The Definitive Guide to Cloud Computing 

Everything you need to understand the basics of cloud computing.

Cloud Computing

Few things in our world stay static for long, and that includes technology. With new innovations and ideas consistently sculpting the ever-fluctuating landscape of modern technology, the possibilities today are greater than ever before. Cloud computing is among the most popular recent shifts in how data is used and stored, opening the door to compelling possibilities that remove the need for in-house servers and computer-specific file and program access.

Seen by many as both the present and future of computing across all avenues, recreational and professional alike, cloud computing offers a wealth of opportunity.

What Is Cloud Computing?

The idea of cloud computing sounds a little more ethereal in concept than it actually is: in reality, cloud computing simply refers to the practice of using remote servers to host programs and store data rather than physical, on-site servers. Servers can be managed by an in-house team, much like traditional servers, or can be hosted by a third party that allows individuals or companies to use space as needed.

Unlike a standard server, in which an entity owns the entirety of the server, regardless of how much space is needed, many cloud arrangements allow users to pay only for the space they need, creating a more flexible and affordable alternative to storage. Cloud-based servers can host virtually any aspect of computing operations, from applications to file directories. This frees up physical space and on-site IT demands while also enhancing user access; cloud-based applications, for example, can often be accessed across any device at any time as compatibility is not computer- or location-specific.

While cloud computing was once a choice, some companies are shifting over to an entirely cloud-based model. This trend is now turning cloud computing into an essential step rather than an optional one, leading to a rapid growth in popularity.

The History of Cloud Computing

The idea of the cloud seems fairly modern in its capabilities, a perception that is likely spurred by a relatively recent embrace of this approach to storage and hosting. However, the original concept aligns more closely with the start of modern computing.

Theoriginal framework for what is now cloud computing was first noted over 50 years ago. The idea was proposed by Defense Advanced Research Projects Agency, a division of the U.S. Department of Defense, in 1963. For the price of just $2,000,000, DARPA requested that scientists at MIT create a solution that would allow a computer to be used by multiple people, simultaneously. At this time, computers were a far cry from today’s MacBooks and ThinkPads, with large bolts of magnetic tape in use to store data. Despite the unusual nature of the ask, MIT’s computer science experts created a way to allow several people to work with the same machine at the same time. The term “virtualization” was coined to describe this process.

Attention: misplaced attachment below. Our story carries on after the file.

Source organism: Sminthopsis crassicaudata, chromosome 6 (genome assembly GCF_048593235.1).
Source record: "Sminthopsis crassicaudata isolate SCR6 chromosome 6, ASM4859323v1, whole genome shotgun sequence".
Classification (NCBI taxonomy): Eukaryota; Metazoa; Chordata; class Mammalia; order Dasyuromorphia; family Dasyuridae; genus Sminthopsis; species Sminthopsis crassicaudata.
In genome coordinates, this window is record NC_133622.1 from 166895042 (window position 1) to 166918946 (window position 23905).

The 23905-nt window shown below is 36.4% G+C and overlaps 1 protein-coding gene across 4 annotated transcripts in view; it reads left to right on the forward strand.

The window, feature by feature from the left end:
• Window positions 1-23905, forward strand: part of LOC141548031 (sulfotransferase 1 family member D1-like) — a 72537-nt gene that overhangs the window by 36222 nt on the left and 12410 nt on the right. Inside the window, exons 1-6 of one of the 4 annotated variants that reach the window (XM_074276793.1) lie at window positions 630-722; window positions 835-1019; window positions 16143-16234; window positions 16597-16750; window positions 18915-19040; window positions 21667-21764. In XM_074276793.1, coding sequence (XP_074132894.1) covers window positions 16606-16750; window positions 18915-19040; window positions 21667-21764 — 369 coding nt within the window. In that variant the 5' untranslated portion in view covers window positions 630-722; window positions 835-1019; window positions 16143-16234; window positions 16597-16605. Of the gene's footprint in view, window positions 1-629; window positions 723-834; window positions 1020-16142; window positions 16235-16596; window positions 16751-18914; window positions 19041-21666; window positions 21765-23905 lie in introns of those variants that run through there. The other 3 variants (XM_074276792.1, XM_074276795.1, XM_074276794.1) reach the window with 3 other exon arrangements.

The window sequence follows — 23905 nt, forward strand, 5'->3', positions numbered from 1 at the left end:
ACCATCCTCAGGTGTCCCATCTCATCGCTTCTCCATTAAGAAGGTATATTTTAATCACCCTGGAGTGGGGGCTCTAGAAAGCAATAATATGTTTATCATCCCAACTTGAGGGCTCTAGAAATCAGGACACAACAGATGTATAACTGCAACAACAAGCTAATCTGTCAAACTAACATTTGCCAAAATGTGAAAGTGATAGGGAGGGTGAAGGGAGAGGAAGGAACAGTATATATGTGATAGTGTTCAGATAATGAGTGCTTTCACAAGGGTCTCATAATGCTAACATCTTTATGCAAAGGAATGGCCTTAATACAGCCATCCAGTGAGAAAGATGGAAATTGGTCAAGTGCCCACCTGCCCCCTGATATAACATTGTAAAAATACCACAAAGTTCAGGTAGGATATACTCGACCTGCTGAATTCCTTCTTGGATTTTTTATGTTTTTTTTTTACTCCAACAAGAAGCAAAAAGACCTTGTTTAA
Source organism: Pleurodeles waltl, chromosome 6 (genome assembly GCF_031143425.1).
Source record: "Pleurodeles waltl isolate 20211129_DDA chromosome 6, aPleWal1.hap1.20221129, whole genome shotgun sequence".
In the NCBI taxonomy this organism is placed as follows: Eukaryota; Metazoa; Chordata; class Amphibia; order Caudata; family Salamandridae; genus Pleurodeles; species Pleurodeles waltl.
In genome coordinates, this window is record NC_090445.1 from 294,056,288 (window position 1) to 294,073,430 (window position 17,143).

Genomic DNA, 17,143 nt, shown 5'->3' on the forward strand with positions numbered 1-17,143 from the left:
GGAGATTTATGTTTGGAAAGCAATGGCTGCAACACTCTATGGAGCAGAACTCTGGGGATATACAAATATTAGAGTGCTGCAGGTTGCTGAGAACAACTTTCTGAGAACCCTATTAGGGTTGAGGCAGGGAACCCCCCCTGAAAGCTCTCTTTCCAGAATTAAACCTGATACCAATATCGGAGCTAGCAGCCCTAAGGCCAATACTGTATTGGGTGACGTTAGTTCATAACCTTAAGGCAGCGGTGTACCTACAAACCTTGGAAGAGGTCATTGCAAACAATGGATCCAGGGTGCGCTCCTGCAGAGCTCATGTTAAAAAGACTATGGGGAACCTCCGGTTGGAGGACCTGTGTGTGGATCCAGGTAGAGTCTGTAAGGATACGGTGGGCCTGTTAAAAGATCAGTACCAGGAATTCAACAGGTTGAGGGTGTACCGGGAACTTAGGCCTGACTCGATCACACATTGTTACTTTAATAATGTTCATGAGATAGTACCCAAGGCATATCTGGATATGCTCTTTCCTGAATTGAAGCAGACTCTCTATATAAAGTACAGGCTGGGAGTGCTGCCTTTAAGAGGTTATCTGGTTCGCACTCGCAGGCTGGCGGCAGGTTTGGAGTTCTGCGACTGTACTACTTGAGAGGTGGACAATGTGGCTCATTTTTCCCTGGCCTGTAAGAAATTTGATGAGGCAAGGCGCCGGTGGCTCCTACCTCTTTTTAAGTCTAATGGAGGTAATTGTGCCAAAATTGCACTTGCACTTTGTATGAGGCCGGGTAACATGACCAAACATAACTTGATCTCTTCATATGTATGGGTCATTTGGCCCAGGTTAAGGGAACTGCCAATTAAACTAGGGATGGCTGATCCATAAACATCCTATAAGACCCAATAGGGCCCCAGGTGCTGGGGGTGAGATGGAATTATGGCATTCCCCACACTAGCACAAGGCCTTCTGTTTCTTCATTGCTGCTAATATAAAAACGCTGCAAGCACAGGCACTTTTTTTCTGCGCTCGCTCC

Virtualization, despite its early origins, is still an important concept in computing (virtual servers are becoming increasingly popular as well), but not exactly in its original sense. Anyone who has used a virtual private network to connect to work servers from home or a program like GoToMyPC or Remote Desktop Protocol to access a remote desktop has had experience in the current ideation of this concept.

Virtualization pre-dated the internet as well; the groundwork of the internet formally came into being in 1969 with the ARPANET, an abbreviation for Advanced Research Projects Agency Network, as created by J.C.R. Licklider. His original vision included what he called the Intergalactic Computer Network, a concept that, in practice, evolved into what is today the internet. And, while cloud computing and the internet are not one in the same, the internet is a key element of cloud computing; without the internet, cloud computing as it exists today is an impossibility.

The idea of a web-supported server first began to make waves in the 1990s as the Internet crawled into the public eye. This original context referred more to empty space – the “cloud,” so to speak – between a service provider and an end user, and the potential this space had in optimizing software and application availability. The tech giant Salesforce was among the first to bring modern cloud computing into reality in 1999, using the internet to deliver products to users rather than through physical items like floppy disks or CD-ROMs.

Amazon is another key player in the debut of cloud computing. In 2006, Amazon launched Amazon Web Services (AWS), a still-popular option for hosting and storage for those who do not want or need their own servers. The original version Google Drive, Google’s answer to web-based alternatives to Microsoft Office, launched in 2006 as well. Google began offering hosting services in conjunction with IBM the following year, and NASA’s OpenNebula, an open-source network for both hybrid cloud and private clouds, came about in 2008.

Over the last decade, cloud-based options have grown exponentially, with countless companies offering software options, hosting options, and infrastructure options designed to optimize workflow and manage business costs in a way standard server technology can’t.

What Cloud Computing Services Are Available?

Cloud computing, or cloud technology, comes in several different forms: IaaS, PaaS, and SaaS. These three cloud platforms make up the bulk of the cloud service providers, cloud storage, and any other cloud computing services.

Infrastructure as a Service

Infrastructure as a Service, more commonly known as IaaS, is a form of virtualization in which outside cloud service providers hosts many of the components of a traditional on-site data center, like servers and networking hardware.

For companies that do not want to handle these tasks, do not have the resources or manpower to take on the complexities that come with on-site services, or want to offload these functions in favor of more important priorities, an IaaS platform can be compelling. In many cases, IaaS options can take on far more than simply hosting data and applications; these operations can encompass a wide range of related tasks and services, including network security, data management, billing, system monitoring, and backup and recovery services. This allows for a greater level of automation on the end user side as these routine functions are taken on virtually.